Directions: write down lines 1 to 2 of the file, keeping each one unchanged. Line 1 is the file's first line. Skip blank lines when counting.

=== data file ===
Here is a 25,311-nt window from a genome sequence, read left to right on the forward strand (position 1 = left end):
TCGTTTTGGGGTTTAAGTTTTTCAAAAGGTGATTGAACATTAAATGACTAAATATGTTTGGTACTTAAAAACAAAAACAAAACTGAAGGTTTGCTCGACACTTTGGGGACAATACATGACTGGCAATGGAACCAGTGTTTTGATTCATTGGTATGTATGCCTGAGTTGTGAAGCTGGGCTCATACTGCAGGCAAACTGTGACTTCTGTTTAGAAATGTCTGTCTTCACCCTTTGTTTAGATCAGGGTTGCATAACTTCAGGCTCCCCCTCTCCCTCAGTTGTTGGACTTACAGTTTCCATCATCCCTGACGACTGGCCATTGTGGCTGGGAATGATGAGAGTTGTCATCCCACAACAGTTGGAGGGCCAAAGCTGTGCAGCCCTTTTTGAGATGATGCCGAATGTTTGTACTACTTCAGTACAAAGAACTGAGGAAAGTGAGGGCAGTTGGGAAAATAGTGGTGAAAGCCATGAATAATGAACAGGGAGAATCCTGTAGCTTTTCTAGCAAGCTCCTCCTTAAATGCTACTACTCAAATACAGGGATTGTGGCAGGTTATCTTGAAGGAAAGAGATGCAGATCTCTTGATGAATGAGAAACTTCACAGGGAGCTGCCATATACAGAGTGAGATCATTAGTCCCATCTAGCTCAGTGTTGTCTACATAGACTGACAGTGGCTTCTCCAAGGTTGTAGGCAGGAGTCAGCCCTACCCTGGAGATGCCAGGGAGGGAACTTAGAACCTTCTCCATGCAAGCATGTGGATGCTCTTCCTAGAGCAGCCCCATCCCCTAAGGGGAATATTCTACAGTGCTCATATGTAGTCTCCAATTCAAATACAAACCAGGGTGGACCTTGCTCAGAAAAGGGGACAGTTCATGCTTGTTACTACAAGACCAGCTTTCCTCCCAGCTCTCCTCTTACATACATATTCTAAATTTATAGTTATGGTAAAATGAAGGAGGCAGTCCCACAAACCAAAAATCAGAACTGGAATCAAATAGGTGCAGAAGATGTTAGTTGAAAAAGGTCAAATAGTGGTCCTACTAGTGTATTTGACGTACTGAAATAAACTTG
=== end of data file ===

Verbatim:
Here is a 25,311-nt window from a genome sequence, read left to right on the forward strand (position 1 = left end):
TCGTTTTGGGGTTTAAGTTTTTCAAAAGGTGATTGAACATTAAATGACTAAATATGTTTGGTACTTAAAAACAAAAACAAAACTGAAGGTTTGCTCGACACTTTGGGGACAATACATGACTGGCAATGGAACCAGTGTTTTGATTCATTGGTATGTATGCCTGAGTTGTGAAGCTGGGCTCATACTGCAGGCAAACTGTGACTTCTGTTTAGAAATGTCTGTCTTCACCCTTTGTTTAGATCAGGGTTGCATAACTTCAGGCTCCCCCTCTCCCTCAGTTGTTGGACTTACAGTTTCCATCATCCCTGACGACTGGCCATTGTGGCTGGGAATGATGAGAGTTGTCATCCCACAACAGTTGGAGGGCCAAAGCTGTGCAGCCCTTTTTGAGATGATGCCGAATGTTTGTACTACTTCAGTACAAAGAACTGAGGAAAGTGAGGGCAGTTGGGAAAATAGTGGTGAAAGCCATGAATAATGAACAGGGAGAATCCTGTAGCTTTTCTAGCAAGCTCCTCCTTAAATGCTACTACTCAAATACAGGGATTGTGGCAGGTTATCTTGAAGGAAAGAGATGCAGATCTCTTGATGAATGAGAAACTTCACAGGGAGCTGCCATATACAGAGTGAGATCATTAGTCCCATCTAGCTCAGTGTTGTCTACATAGACTGACAGTGGCTTCTCCAAGGTTGTAGGCAGGAGTCAGCCCTACCCTGGAGATGCCAGGGAGGGAACTTAGAACCTTCTCCATGCAAGCATGTGGATGCTCTTCCTAGAGCAGCCCCATCCCCTAAGGGGAATATTCTACAGTGCTCATATGTAGTCTCCAATTCAAATACAAACCAGGGTGGACCTTGCTCAGAAAAGGGGACAGTTCATGCTTGTTACTACAAGACCAGCTTTCCTCCCAGCTCTCCTCTTACATACATATTCTAAATTTATAGTTATGGTAAAATGAAGGAGGCAGTCCCACAAACCAAAAATCAGAACTGGAATCAAATAGGTGCAGAAGATGTTAGTTGAAAAAGGTCAAATAGTGGTCCTACTAGTGTATTTGACGTACTGAAATAAACTTG